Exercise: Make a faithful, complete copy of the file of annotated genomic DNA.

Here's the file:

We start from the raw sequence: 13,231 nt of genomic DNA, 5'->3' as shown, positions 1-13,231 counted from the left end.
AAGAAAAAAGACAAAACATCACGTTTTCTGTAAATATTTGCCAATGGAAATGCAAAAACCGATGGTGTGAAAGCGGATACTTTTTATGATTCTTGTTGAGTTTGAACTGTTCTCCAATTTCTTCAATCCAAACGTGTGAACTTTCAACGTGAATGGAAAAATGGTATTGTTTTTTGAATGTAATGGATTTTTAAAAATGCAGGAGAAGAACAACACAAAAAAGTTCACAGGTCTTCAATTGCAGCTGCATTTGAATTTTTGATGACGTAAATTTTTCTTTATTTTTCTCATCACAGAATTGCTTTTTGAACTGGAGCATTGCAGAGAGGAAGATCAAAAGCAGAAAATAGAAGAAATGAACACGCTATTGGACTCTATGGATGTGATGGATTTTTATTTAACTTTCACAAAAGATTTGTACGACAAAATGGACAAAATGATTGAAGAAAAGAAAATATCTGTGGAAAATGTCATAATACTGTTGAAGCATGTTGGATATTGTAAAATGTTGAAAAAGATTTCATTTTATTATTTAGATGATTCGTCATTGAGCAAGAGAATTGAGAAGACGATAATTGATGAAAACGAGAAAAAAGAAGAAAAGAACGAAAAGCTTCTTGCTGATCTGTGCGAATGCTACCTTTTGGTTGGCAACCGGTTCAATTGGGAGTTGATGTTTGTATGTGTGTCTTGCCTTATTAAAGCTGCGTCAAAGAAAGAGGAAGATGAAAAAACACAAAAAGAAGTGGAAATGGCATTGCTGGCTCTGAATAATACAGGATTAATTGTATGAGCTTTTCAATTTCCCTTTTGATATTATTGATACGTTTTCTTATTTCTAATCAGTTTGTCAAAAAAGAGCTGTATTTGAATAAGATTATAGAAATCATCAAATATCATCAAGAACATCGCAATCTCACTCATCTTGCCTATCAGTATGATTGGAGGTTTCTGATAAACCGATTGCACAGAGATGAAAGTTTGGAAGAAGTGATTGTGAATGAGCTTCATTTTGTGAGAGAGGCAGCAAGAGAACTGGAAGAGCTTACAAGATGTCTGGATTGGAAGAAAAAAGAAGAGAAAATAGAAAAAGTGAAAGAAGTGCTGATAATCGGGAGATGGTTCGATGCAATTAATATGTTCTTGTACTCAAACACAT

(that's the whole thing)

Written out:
We start from the raw sequence: 13,231 nt of genomic DNA, 5'->3' as shown, positions 1-13,231 counted from the left end.
AAGAAAAAAGACAAAACATCACGTTTTCTGTAAATATTTGCCAATGGAAATGCAAAAACCGATGGTGTGAAAGCGGATACTTTTTATGATTCTTGTTGAGTTTGAACTGTTCTCCAATTTCTTCAATCCAAACGTGTGAACTTTCAACGTGAATGGAAAAATGGTATTGTTTTTTGAATGTAATGGATTTTTAAAAATGCAGGAGAAGAACAACACAAAAAAGTTCACAGGTCTTCAATTGCAGCTGCATTTGAATTTTTGATGACGTAAATTTTTCTTTATTTTTCTCATCACAGAATTGCTTTTTGAACTGGAGCATTGCAGAGAGGAAGATCAAAAGCAGAAAATAGAAGAAATGAACACGCTATTGGACTCTATGGATGTGATGGATTTTTATTTAACTTTCACAAAAGATTTGTACGACAAAATGGACAAAATGATTGAAGAAAAGAAAATATCTGTGGAAAATGTCATAATACTGTTGAAGCATGTTGGATATTGTAAAATGTTGAAAAAGATTTCATTTTATTATTTAGATGATTCGTCATTGAGCAAGAGAATTGAGAAGACGATAATTGATGAAAACGAGAAAAAAGAAGAAAAGAACGAAAAGCTTCTTGCTGATCTGTGCGAATGCTACCTTTTGGTTGGCAACCGGTTCAATTGGGAGTTGATGTTTGTATGTGTGTCTTGCCTTATTAAAGCTGCGTCAAAGAAAGAGGAAGATGAAAAAACACAAAAAGAAGTGGAAATGGCATTGCTGGCTCTGAATAATACAGGATTAATTGTATGAGCTTTTCAATTTCCCTTTTGATATTATTGATACGTTTTCTTATTTCTAATCAGTTTGTCAAAAAAGAGCTGTATTTGAATAAGATTATAGAAATCATCAAATATCATCAAGAACATCGCAATCTCACTCATCTTGCCTATCAGTATGATTGGAGGTTTCTGATAAACCGATTGCACAGAGATGAAAGTTTGGAAGAAGTGATTGTGAATGAGCTTCATTTTGTGAGAGAGGCAGCAAGAGAACTGGAAGAGCTTACAAGATGTCTGGATTGGAAGAAAAAAGAAGAGAAAATAGAAAAAGTGAAAGAAGTGCTGATAATCGGGAGATGGTTCGATGCAATTAATATGTTCTTGTACTCAAACACAT